Pick a color, any color. You know how this game goes. You pick a color, your friend opens and closes the fortune teller, spelling out the name of the color you selected. You pick a number from the visible choices, your friend opens and closes the fortune teller, until you eventually pick a flap that your friend opens to reveal your destiny.
When I was a kid, we wrote stupid fortunes like “Marry a rich husband” and “Have 10 children,” both of which would make me run away screaming. But what if our fortunes had been more like “Graduate with a degree that will earn you $14,000 more than your peers in your first job” or “Land an engineering scholarship”?
Those are the fortunes available today – scratch that – those are the futures readily available today to the young women and men who take part in FIRST®. Ever heard of FIRST? FIRST hosts robotics competitions for kids and creates an inclusive experience where kids of all ability levels learn by doing and have a lot of fun at the same time. In the long run, they are bridging the STEM skill gap. How cool is that?
So FIRST just completed year 5 of a multi-year study where they tracked their program participants into college and HOLY COW did they find out that these students were doing some cool stuff. FIRST participants are much more likely to land a STEM-related internship than the comparison group (26% vs. 15%) by their sophomore year of college and are more likely to be involved in computer and engineering clubs and competitions in college than their peers. 89% of FIRST alumni declare majors in STEM versus 59% of the comparison group.
And they are seeing a pronounced impact on young women. Female alumni are 5.3 times more likely to take computer courses and 3.7 times more likely to take engineering courses in college than their peers. 59% are declaring majors in engineering or computer science versus 12% of comparison group females!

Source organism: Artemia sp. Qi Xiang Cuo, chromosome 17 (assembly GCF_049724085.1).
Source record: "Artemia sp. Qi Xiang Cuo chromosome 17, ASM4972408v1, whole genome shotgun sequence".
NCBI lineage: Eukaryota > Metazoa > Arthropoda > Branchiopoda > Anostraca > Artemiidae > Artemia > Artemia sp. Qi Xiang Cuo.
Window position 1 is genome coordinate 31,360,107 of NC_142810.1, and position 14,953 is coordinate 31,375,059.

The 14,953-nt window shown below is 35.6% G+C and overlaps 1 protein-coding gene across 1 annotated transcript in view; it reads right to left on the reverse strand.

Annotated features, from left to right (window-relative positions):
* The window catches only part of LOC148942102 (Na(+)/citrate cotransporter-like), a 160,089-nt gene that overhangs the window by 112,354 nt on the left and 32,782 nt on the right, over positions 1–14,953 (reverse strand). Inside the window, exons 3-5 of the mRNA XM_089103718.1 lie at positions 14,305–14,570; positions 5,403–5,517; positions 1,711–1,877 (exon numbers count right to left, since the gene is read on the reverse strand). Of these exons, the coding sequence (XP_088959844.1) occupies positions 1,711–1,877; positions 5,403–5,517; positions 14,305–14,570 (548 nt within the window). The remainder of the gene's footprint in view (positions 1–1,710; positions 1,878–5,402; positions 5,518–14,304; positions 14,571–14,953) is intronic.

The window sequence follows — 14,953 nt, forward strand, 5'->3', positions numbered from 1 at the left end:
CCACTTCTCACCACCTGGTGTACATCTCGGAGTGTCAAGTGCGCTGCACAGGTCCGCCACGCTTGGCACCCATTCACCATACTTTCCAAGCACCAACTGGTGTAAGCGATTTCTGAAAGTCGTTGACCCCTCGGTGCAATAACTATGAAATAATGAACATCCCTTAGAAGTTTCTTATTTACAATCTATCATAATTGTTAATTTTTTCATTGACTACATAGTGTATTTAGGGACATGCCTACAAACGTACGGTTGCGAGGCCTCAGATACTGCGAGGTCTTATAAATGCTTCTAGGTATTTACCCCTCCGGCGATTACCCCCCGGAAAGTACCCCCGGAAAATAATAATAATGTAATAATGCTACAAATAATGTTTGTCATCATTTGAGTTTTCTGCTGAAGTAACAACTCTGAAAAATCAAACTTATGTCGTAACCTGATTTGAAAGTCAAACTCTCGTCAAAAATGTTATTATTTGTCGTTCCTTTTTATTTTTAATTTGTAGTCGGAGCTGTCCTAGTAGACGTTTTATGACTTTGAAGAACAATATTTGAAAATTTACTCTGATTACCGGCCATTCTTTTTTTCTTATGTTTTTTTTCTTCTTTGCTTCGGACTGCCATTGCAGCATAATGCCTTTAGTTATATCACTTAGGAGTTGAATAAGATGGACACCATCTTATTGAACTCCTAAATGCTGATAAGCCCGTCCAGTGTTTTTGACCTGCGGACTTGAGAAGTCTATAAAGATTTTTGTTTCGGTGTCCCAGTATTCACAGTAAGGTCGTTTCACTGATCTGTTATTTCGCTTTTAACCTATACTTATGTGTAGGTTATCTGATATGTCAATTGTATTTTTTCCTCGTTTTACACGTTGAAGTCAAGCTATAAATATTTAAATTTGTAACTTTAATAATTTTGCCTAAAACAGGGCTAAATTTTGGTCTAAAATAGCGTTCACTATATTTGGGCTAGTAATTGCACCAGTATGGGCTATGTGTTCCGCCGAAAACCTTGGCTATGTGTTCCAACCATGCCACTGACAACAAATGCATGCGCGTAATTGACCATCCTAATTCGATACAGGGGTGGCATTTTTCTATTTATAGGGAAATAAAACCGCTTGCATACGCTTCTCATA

Naturally, FIRST is really proud of these results and they hired Evergreen Data to help them package up their findings into a slideshow and handouts they could distribute to parents, principals, and coaches. And students? Yeah, no. Sitting seventh graders down for a slideshow on the likelihood of landing a tech-related summer job is not going to get them excited to stay after school and build robots. We needed a different way of reaching the students. So we made them FIRST Future Tellers. FUN!
Each potential future came right from the data in the study.
The Future Teller, by nature, must be made from a square so we used the rest of the real estate on the page to talk a little about FIRST and provide some directions.
Sometimes physical objects are the most effective way to engage key audiences with your data.
A FIRST staffer has already been putting this into practice:
“I used the FIRST Future Teller as a warm-up activity with students, parents, and team mentors before starting a presentation reviewing the key study findings. The audience partnered up to play with the future tellers and the energy level in the room grew significantly. I think many of the audience were more interested in the presentation as a result. It was a fun way to present findings. One mentor asked if he could bring the future teller back to his classroom to use with middle school students!”
Just download the file, write in your own futures, print, and play with data.